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Research paper
Sleep and REM sleep behaviour disorder in Parkinson’s disease with impulse control disorder
  1. Maria Livia Fantini1,2,3,
  2. Michela Figorilli2,4,
  3. Isabelle Arnulf5,
  4. Maurizio Zibetti6,
  5. Bruno Pereira7,
  6. Patricia Beudin1,
  7. Monica Puligheddu4,
  8. Florence Cormier-Dequaire8,
  9. Lucette Lacomblez8,
  10. Eve Benchetrit8,
  11. Jean Christophe Corvol8,
  12. Alessandro Cicolin9,
  13. Leonardo Lopiano6,
  14. Ana Marques2,3,
  15. Franck Durif2,3
  1. 1Sleep and EEG Unit, Centre Hospitalier Universitaire, Clermont-Ferrand, France
  2. 2EA7820 UFR Medecine, Universite Clermont Auvergne, Clermont-Ferrand, France
  3. 3Department of Neurology, Centre Hospitalier Universitaire de Clermont-Ferrand, Clermont-Ferrand, France
  4. 4Neurophysiology Unit, Sleep Center, University of Cagliari, Monserrato, Italy
  5. 5Sleep Disorders Unit, AP-HP,Pitié-Salpêtrière Hospital and Pierre and Marie Curie University, Paris, France
  6. 6Department of Neuroscience, University of Turin, Turin, Italy
  7. 7Biostatistics DRCI, CHU Clermont-Ferrand, Clermont-Ferrand, France
  8. 8Department of Neurology, Hôpital Pitié-Salpêtrière, Sorbonne Universités, Paris, France
  9. 9Department of Neuroscience, Sleep Disorders Center, University of Turin, Turin, Italy
  1. Correspondence to Dr Maria Livia Fantini, EEGand Sleep Unit, Neurology Department, CHU Clermont Ferrand, Clermont-Ferrand, France; mfantini{at}chu-clermontferrand.fr

Abstract

Introduction Because the association between rapid eye movement sleep behaviour disorder (RBD) and impulse control disorders (ICDs) in Parkinson’s disease (PD) has been debated, we assessed the sleep characteristics and the frequency of RBD using video-polysomnography (v-PSG) in patients with PD with versus without ICDs.

Methods Eighty non-demented patients with PD consecutively identified during routine evaluation at three movement disorders centres were enrolled in a case–control study. Forty patients (22 men; mean age: 62.6±9.7 years, Hoehn & Yahr: 2.1±0.6) with one or more current ICDs were age-matched and sex-matched with 40 patients with no history of ICDs (22 men, mean age: 64.9±7.8 years, Hoehn & Yahr: 2.2±0.6). They underwent a detailed sleep interview followed by a full-night in-lab v-PSG. Sleep was scored blindly to ICDs condition and RBD diagnosis included a clinical complaint of enacted dreams and/or documented behaviour during rapid eye movement (REM) sleep, with the presence of quantified REM sleep without atonia (RSWA).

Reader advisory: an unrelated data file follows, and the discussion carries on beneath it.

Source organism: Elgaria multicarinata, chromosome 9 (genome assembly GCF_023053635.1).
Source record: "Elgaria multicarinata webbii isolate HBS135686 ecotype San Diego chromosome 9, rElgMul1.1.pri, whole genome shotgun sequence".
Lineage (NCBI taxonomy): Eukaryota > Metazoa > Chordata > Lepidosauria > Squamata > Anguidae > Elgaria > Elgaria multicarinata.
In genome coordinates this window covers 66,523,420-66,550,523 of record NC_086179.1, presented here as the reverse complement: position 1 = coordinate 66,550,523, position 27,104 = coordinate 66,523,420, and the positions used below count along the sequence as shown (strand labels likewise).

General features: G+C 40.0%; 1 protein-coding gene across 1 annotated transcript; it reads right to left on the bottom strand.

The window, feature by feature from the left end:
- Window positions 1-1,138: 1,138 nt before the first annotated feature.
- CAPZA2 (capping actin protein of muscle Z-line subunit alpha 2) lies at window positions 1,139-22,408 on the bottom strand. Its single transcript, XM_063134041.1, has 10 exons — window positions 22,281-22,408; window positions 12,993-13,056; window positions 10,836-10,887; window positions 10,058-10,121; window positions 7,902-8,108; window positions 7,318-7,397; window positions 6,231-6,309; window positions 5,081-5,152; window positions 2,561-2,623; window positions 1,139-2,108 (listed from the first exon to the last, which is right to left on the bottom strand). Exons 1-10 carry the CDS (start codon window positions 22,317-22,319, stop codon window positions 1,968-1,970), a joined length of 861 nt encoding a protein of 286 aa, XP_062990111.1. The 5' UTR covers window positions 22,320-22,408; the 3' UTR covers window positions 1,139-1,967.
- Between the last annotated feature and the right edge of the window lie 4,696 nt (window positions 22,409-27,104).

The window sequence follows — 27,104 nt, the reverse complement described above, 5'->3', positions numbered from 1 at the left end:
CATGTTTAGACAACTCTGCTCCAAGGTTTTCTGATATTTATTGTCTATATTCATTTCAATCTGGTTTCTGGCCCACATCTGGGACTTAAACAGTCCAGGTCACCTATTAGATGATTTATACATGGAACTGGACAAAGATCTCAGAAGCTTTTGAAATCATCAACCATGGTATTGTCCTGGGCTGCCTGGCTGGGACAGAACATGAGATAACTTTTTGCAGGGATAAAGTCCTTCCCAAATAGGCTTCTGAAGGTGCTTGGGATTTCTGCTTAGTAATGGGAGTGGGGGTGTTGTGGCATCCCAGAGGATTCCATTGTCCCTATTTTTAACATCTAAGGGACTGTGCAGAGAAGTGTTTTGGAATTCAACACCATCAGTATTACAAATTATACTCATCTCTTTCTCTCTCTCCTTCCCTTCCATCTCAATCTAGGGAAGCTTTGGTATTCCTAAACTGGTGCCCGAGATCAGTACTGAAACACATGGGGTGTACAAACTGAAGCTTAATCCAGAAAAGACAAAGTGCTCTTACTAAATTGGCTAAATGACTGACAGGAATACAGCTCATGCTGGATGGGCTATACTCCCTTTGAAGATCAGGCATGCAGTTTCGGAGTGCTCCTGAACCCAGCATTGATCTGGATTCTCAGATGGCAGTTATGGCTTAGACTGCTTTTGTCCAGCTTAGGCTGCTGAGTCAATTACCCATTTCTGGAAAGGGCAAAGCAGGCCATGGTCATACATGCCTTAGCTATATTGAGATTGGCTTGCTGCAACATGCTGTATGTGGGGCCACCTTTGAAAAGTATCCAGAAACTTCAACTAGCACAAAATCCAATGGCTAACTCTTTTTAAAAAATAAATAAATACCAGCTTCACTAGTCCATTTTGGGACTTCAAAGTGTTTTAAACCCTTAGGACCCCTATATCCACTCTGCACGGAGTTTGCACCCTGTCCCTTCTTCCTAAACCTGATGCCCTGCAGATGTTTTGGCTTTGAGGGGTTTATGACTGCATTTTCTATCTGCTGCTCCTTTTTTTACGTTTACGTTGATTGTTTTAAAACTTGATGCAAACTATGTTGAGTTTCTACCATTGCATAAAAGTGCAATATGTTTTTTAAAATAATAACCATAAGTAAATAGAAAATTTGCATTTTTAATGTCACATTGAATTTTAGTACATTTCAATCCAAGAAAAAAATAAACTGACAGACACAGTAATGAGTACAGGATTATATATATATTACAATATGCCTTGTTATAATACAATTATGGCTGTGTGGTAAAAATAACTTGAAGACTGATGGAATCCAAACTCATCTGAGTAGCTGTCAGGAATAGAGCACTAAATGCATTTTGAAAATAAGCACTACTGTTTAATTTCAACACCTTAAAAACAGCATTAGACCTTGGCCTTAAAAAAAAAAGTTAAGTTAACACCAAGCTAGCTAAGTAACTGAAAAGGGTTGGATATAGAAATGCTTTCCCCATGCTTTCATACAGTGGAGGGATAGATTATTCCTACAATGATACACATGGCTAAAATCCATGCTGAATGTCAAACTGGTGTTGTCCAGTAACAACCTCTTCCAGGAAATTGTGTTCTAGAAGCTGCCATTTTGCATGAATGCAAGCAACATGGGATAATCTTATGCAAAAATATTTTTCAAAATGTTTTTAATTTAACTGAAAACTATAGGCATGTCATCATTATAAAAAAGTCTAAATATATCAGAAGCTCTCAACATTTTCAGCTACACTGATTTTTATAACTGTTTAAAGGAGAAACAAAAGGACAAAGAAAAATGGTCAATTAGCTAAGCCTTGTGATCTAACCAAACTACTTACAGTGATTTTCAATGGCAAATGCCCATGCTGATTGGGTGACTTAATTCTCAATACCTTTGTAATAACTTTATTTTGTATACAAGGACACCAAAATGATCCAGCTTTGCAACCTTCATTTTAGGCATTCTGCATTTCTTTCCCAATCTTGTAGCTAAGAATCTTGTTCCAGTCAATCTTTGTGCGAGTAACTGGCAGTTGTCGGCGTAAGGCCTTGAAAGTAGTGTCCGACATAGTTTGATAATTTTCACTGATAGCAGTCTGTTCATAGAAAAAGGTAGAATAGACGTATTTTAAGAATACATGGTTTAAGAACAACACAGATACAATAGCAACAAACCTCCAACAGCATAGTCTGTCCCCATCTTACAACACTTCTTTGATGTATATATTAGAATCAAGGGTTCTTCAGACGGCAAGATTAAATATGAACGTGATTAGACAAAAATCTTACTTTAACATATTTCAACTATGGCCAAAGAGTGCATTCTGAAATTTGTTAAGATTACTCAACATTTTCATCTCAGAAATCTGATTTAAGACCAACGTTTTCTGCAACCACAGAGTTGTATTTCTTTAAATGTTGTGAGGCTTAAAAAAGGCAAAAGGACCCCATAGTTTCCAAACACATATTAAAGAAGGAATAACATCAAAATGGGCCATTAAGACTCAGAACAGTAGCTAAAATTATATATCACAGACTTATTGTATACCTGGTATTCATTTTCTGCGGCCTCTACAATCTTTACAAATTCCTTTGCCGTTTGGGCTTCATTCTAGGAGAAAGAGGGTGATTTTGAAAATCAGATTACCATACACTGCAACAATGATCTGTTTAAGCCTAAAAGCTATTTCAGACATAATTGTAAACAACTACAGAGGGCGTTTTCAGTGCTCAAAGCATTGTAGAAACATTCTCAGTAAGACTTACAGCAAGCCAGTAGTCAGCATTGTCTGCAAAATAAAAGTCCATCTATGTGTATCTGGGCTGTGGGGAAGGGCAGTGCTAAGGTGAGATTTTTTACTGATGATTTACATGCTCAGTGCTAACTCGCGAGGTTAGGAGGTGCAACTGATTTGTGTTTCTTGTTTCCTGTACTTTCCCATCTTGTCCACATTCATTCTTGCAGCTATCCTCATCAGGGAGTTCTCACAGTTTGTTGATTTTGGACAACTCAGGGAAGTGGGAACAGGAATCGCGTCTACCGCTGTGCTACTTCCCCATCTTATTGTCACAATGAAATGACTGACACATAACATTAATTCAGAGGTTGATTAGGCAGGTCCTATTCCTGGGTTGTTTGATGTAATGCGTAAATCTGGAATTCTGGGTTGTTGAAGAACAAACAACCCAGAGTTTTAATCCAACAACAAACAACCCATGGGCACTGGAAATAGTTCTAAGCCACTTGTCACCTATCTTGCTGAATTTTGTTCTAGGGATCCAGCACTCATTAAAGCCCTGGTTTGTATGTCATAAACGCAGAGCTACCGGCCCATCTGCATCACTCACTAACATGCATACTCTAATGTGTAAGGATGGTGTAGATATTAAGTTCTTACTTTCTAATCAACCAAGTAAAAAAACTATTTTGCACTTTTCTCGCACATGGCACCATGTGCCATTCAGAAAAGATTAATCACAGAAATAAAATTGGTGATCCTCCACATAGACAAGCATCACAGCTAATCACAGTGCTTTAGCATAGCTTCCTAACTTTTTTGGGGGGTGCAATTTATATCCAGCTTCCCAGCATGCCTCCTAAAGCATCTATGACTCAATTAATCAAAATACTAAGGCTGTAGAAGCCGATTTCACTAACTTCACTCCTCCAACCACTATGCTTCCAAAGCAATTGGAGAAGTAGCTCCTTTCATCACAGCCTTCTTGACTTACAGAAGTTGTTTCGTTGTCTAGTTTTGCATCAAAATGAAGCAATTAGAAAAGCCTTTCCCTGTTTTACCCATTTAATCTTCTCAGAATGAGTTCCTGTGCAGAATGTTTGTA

Results Patients with ICDs had a higher arousal index and higher RSWA than those without ICDs (51.9%±28.2%vs 32.2±27.1%, p=0.004). In addition, RBD was more frequent in the ICD group (85%vs53%, p=0.0001). RBD was still associated with ICDs in a multivariate regression analysis including age of onset, PD duration and severity, treatment duration, levodopa-equivalent and dopamine agonist-equivalent daily doses and antidepressant use (OR: 4.9 (95% CI 1.3 to 18.5), p=0.02).

Conclusions This large, controlled series of patients with PD with ICDs assessed by v-PSG confirms the association between ICDs and RBD. Increased surveillance of symptoms of ICDs should be recommended in patients with PD with RBD.

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Footnotes

  • Contributors MLF conceptualised the study, interpreted the data and drafted the manuscript. MF analysed and interpreted the data and revised the manuscript for intellectual content; IA interpreted the data and revised the manuscript for intellectual content; MZ participated in the design of the study and revised the manuscript for intellectual content; PB designed the study, analysed the data and revised the manuscript for intellectual content; BP and MP participated in collecting data and revised the manuscript for intellectual content. JCC, AC and LL revised the manuscript for intellectual content; FCD, LL and EB participated in collecting and analysing the data; AM and FD conceptualised the study, interpreted the data and revised the manuscript for intellectual content.

  • Funding MLF received honoraria from Lundbeck, IA had consultancy and congress fees financed by UCB Pharma. JCC declares stock ownership of B&A Therapeutics, received honoraria from Zambon, Pfizer, Abbvie, and Amarantus, and research grants from Ipsen, Michael J Fox Foundation, Sanofi, and travel grants from Abbvie, Lundbeck; LL and MZ received honoraria from Compumedics, Abbvie and Lundbeck; FD received honoraria from Aguettant/Orkin, Novartis, Medtronic, Allergan and Abbvie. MF, AM and BP have nothing to disclose.

  • Competing interests None declared.

  • Ethics approval Comité Protection des Personnes (CPP) Sud Est 6.

  • Provenance and peer review Not commissioned; externally peer reviewed.

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